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Waxes isolated from different bitumens were investigated with respect to their chemical compositions and structural characteristics. Isolation of waxes was performed using a distillation method (European standard EN 12606-1) and a method based on size exclusion chromatography.
To characterize bitumen waxes, various techniques were used, including DSC, HTGC, GC−MS, FIMS, NMR, and WAXD. The study showed that bitumen waxes were complex mixtures of hydrocarbons structured as n-alkanes (C15−C57) and isoalkanes, cycloalkanes, and aromatics, which could be larger than C57. Proportions of different groups of these compounds were strongly dependent on bitumen origins and were also influenced by separation methods. In most cases, bitumen waxes were primarily composed of paraffinic hydrocarbons but differed greatly in the content and distribution of n-alkanes. There were also cases indicating a significant contribution of naphtenic hydrocarbons and aromatics to the wax fraction. Differences between bitumen waxes were further demonstrated by the thermal analysis. The waxes with a predominance of n-alkanes generally melted (and crystallized) over a narrower temperature range. The sharpness of wax crystallization/melting peaks decreased with increasing nonnormal alkanes, particularly cycloalkanes and aromatics. Experimental data also suggested that n-alkanes or compounds with long alkyl chains were essential fractions to the formation of regular structures (crystals) in bitumen waxes.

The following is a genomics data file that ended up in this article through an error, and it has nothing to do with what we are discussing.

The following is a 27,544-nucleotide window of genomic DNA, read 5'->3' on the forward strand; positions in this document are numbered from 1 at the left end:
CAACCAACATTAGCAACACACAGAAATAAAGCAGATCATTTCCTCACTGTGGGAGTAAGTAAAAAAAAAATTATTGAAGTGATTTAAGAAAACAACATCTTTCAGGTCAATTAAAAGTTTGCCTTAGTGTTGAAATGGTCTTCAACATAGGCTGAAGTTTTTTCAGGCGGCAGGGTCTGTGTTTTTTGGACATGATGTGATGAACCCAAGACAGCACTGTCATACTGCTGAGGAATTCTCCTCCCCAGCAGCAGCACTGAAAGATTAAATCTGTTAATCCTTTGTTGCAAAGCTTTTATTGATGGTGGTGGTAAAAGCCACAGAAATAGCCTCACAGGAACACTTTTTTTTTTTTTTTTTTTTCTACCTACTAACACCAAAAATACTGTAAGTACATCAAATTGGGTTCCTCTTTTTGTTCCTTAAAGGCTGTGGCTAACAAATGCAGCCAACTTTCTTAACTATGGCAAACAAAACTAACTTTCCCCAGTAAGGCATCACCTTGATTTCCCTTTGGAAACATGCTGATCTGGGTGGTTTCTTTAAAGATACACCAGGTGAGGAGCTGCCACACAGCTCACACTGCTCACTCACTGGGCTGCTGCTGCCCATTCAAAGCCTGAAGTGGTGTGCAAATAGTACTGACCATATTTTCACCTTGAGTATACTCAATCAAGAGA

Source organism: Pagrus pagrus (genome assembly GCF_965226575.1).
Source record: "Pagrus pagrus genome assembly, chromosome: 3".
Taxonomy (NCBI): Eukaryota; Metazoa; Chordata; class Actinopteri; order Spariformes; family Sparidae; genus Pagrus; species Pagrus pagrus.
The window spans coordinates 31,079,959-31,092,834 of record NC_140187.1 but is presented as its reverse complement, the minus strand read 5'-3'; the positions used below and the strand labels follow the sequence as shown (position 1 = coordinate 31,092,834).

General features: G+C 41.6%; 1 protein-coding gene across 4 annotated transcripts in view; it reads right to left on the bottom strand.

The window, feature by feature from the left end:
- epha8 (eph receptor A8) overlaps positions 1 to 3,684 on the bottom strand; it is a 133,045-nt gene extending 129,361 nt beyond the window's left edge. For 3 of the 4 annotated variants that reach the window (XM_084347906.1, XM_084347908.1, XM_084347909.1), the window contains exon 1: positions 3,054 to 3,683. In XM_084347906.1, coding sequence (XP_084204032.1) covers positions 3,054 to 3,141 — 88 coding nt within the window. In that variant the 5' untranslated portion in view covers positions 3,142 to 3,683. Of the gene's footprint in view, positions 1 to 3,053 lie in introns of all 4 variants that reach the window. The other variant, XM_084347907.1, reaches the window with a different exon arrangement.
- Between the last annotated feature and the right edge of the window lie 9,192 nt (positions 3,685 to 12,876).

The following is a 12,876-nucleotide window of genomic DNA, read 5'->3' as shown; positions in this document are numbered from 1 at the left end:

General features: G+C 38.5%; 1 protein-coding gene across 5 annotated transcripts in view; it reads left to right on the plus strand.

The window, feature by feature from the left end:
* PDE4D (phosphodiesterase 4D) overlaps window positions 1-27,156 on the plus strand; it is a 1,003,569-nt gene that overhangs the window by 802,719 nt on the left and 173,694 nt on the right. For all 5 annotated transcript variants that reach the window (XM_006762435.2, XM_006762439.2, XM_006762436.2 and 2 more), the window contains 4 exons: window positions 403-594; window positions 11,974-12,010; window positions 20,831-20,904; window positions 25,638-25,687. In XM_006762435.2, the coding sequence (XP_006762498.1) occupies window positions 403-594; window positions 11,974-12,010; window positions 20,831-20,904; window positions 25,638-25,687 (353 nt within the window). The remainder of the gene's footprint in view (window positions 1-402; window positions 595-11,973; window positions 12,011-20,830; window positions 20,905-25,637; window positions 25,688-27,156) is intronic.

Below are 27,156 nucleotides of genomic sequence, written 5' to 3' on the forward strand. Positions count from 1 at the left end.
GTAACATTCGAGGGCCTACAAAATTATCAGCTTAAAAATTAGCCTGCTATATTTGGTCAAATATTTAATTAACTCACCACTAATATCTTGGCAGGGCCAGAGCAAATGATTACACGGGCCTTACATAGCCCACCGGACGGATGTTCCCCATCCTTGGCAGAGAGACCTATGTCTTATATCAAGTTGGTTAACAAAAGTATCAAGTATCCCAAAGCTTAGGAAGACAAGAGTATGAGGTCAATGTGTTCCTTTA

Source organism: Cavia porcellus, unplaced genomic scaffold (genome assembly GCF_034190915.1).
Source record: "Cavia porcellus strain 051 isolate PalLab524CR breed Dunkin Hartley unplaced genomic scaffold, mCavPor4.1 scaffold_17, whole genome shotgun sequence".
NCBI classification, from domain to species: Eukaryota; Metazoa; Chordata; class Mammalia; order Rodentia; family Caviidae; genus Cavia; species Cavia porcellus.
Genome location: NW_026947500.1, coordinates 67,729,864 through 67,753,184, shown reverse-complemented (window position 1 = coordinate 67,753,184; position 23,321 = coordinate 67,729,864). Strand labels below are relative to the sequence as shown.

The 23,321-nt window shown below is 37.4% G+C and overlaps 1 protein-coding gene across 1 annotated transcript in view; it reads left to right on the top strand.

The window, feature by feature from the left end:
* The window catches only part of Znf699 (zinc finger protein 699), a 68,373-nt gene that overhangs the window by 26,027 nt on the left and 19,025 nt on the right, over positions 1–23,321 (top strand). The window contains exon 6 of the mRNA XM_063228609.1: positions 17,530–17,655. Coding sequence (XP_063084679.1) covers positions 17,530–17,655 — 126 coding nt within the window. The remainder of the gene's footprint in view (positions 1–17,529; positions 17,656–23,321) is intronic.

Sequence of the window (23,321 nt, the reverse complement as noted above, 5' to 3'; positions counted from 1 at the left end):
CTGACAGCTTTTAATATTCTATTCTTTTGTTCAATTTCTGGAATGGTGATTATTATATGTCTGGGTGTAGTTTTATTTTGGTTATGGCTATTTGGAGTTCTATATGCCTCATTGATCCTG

Xiaohu Lu and Per Redelius